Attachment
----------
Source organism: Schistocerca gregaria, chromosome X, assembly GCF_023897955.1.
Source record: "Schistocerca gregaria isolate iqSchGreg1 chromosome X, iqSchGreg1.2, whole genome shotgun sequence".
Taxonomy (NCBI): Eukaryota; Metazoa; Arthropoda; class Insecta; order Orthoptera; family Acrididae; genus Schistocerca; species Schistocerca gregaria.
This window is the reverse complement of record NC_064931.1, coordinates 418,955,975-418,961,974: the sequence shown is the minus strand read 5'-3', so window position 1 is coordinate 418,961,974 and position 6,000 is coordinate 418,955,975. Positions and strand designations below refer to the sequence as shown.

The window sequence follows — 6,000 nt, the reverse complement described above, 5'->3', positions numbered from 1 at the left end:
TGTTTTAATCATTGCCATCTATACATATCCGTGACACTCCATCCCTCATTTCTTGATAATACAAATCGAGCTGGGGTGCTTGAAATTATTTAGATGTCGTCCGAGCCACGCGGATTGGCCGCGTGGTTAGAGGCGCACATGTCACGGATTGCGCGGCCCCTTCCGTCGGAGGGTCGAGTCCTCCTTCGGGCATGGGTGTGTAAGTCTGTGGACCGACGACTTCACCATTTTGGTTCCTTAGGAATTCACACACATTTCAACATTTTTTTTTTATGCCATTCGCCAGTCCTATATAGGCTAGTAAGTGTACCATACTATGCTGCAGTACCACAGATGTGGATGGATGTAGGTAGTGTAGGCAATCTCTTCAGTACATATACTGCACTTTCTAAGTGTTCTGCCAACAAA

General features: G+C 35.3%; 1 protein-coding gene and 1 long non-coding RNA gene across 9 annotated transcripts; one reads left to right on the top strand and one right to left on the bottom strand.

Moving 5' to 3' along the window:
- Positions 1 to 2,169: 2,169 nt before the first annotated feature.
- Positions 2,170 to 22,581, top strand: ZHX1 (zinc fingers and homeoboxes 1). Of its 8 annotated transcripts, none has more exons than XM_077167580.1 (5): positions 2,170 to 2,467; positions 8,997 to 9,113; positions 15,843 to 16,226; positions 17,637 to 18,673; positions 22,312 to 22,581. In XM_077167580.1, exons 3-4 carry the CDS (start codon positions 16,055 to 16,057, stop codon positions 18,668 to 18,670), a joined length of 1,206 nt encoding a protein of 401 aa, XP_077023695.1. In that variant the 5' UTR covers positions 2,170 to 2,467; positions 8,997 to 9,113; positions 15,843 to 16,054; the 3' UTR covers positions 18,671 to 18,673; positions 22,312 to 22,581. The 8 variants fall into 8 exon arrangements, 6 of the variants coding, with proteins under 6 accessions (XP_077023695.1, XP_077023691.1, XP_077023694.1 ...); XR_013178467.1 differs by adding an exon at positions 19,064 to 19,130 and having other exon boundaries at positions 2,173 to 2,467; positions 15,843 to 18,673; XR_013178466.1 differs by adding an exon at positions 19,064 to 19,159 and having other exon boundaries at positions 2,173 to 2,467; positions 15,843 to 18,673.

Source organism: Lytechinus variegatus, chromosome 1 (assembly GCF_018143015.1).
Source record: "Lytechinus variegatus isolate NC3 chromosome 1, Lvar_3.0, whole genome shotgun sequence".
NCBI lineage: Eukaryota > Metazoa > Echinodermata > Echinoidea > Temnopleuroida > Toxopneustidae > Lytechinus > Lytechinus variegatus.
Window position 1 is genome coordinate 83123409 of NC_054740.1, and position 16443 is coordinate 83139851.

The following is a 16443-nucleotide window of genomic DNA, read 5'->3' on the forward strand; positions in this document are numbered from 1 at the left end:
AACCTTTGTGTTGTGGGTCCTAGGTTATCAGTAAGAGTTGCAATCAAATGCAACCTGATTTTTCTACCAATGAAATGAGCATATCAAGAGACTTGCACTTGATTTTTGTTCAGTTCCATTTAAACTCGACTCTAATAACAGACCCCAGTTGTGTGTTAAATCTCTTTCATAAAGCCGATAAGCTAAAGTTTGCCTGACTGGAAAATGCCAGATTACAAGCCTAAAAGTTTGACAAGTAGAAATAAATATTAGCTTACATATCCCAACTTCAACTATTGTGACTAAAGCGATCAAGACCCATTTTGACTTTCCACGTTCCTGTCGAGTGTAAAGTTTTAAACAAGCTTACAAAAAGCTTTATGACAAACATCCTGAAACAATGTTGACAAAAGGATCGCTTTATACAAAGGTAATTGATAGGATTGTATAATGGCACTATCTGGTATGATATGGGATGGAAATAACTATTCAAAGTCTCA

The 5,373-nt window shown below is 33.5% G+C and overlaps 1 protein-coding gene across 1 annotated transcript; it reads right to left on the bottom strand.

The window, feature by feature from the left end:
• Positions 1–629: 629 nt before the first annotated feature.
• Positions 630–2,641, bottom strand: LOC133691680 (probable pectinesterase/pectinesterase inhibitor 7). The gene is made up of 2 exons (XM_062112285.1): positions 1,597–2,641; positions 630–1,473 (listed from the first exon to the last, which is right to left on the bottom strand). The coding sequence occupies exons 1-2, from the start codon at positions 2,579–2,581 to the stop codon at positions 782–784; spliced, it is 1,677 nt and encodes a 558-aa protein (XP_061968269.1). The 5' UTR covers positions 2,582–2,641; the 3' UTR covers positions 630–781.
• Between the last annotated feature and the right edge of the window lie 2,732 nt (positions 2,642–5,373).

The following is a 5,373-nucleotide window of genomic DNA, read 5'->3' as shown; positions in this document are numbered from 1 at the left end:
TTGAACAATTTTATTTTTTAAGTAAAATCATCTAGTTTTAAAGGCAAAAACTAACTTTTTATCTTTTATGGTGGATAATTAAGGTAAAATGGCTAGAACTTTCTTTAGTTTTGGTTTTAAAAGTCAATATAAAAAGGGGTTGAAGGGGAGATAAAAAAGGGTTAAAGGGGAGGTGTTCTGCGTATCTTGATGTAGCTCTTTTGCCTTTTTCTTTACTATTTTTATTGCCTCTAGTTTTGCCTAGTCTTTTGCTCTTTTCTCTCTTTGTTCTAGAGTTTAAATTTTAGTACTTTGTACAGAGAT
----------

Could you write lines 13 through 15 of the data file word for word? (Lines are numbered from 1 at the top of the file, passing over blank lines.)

NCBI lineage: Eukaryota > Metazoa > Echinodermata > Echinoidea > Temnopleuroida > Toxopneustidae > Lytechinus > Lytechinus variegatus.
Window position 1 is genome coordinate 83123409 of NC_054740.1, and position 16443 is coordinate 83139851.

The following is a 16443-nucleotide window of genomic DNA, read 5'->3' on the forward strand; positions in this document are numbered from 1 at the left end: